Date: Fri, 26 Feb 1999 18:14:10 -0500 From: AJ <ajdel at mindspring.com> Subject: More on alcohol Measurement In response to Simon's last post: Measurement of the specific gravity of water/ethanol solutions is the basis of the ASBC Beer-1 method. In that case the solution is the distillate. Accordingly, ASBC has tables which specify alcohol content (given three ways viz. w/w,v/v,grams/Liter) vs specific gravity out to 4 or 5 decimal places. They are published in the much less expensive methods for craftbrewers version of the MOA's. Be interesting to compare Simon's experimental calibration curve to the ASBC data. I'll post a couple of points as soon as I get home. In response to Alan's comments: this method is referred to as "ebulliometry" and is used in the wine idustry. In fact I think I remember reading somewhere that it is the BATF's approved method for wine. Special instruments (called "ebulliometers") which consist of two small flasks, a lamp and a differential thermometer (measures temperature differences precisely) are (or were) available but they are a bit expensive. One additional twist to ebulliometric measurement is that the residual extract in the beer depresses the boiling point as does the alcohol so that the true extract of the beer must be determined and a correction applied. As I mentioned in a previous post this is done by boiling off all the alcohol, making back up to the original volume and measuring the specific gravity. Since you have to do this anyway you might as well throw on a head and condenser and use the gravimetric method. You can buy all the required stuff (distilling flask, Kjeldahl head, condenser) for less than the cost of the ebuliometer. As I recall, DeClerk has tables both for % alcohol based on temperature difference and the corrections for true extract. Return to table of contents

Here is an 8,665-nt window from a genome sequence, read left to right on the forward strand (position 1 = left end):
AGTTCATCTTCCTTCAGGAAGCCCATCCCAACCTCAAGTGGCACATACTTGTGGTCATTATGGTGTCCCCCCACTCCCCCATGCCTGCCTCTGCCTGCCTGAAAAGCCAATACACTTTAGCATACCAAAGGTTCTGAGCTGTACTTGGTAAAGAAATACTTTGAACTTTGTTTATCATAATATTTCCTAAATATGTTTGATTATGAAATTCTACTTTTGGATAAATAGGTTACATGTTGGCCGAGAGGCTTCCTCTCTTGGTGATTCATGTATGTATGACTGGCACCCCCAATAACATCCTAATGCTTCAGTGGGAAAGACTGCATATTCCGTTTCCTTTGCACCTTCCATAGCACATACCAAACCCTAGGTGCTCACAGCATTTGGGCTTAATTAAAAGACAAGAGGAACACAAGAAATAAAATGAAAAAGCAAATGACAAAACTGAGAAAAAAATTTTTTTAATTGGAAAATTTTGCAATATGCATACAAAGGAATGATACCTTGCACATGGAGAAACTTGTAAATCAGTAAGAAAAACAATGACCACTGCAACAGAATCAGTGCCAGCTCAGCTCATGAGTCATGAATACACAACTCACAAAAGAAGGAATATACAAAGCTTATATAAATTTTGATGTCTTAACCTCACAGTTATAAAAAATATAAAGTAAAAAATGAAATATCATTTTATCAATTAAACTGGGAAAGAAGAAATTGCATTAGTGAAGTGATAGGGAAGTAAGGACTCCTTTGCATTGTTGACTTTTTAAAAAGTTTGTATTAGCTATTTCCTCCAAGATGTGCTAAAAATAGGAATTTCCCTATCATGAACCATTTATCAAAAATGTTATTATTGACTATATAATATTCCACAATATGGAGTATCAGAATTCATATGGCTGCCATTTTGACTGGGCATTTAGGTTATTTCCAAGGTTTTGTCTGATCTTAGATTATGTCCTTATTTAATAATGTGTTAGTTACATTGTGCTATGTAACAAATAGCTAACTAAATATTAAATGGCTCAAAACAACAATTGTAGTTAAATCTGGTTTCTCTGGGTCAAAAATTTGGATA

Date: Fri, 26 Feb 1999 21:10:23 -0500 From: Dave Burley <Dave_Burley at compuserve.com> Subject: Mash pH questions and answers Part 1 Brewsters: Thinking that I had been crystal clear on what the mash pH for bitter should be and how to determine it, Pete Calinsky sent me a series of questions which proves otherwise. A couple of other HBDers had questions also, which led me to the following format Although this was a private e-mail Pete suggested I publish his questions and my answers to him here, based on the principle that if you have a question, so does someone else, I guess. For those experienced all-grainers I suggest you page down, as there is nothing new here, just explained better than I did before, I hope, with surrounding detail. Pete said: >Now I am really confused. I'll never get to all grain brewing. Too much >confusion. Well, anyway I gotta try. Please understand, my chemistry is >limited to two collage courses 30 years ago. I barely learned how to spell >ph, er PH, er pH. Well I always have trouble when I try to write "Ph.D" after a discussion on pH. >Your post in HBD #2964 raised more questions in my mind than I knew >existed. It seems to me that the pH that counts is the pH where the >conversion is taking place, i.e. in the mash tun. So if someone developed >a good recipe, they could say: "mash at xF for y minutes at a pH of z." >It seems this is the ideal information to reproduce the recipe however, I >would be lost. I would have questions like: >1) Should I try to set the pH of the strike water before heating it? If >so, to what since the pH will change as it heats up then cools when mixed >with the grain? No as I said in my earlier HBD comments, set the pH AFTER the dough in (i.e. mixing the grain and water). The pH of the liquor (brewing water) has no relevance to the pH of the mash. >2) Should I set the pH at the strike temp? But this is higher than the >mash temperature so how do I compensate? No, the pH is ALWAYS measured at Room Temperature to be practical. It is true that the pH goes lower as the temperature goes up, but don't worry about it. Just use the values you find in the literature, typically 5.5-5.7 for infusion mashes with British malts. Allowing the pH to be too high - say above 5.8 will prodice a darker wort after boiling. Too low a pH, say below 5.0 will cripple the saccharification enzymes and you will have an extract efficiency reduction and perhaps poor yeast growth. >3) Won't the combination of water and grains alter the pH? It seems to me >that there has to be an effect. If I just added grain to neutral water, >wouldn't the pH change? It seems it could also depend on the types of >grains although I don't know to what extent. Yes the grains have lots of phosphate buffers and the like. If you used distilled water, the pH of a mash of pale malts would come to pH = 5.8 or thereabouts. Higher kilned ( darker) grains/malts in the grist would lower the pH. As an aside low mineral content waters like in Pilsnen produce a mash with the pH on the high side, sometimes even 5.8. end of Part 1 Keep on Brewin' Dave Burley Return to table of contents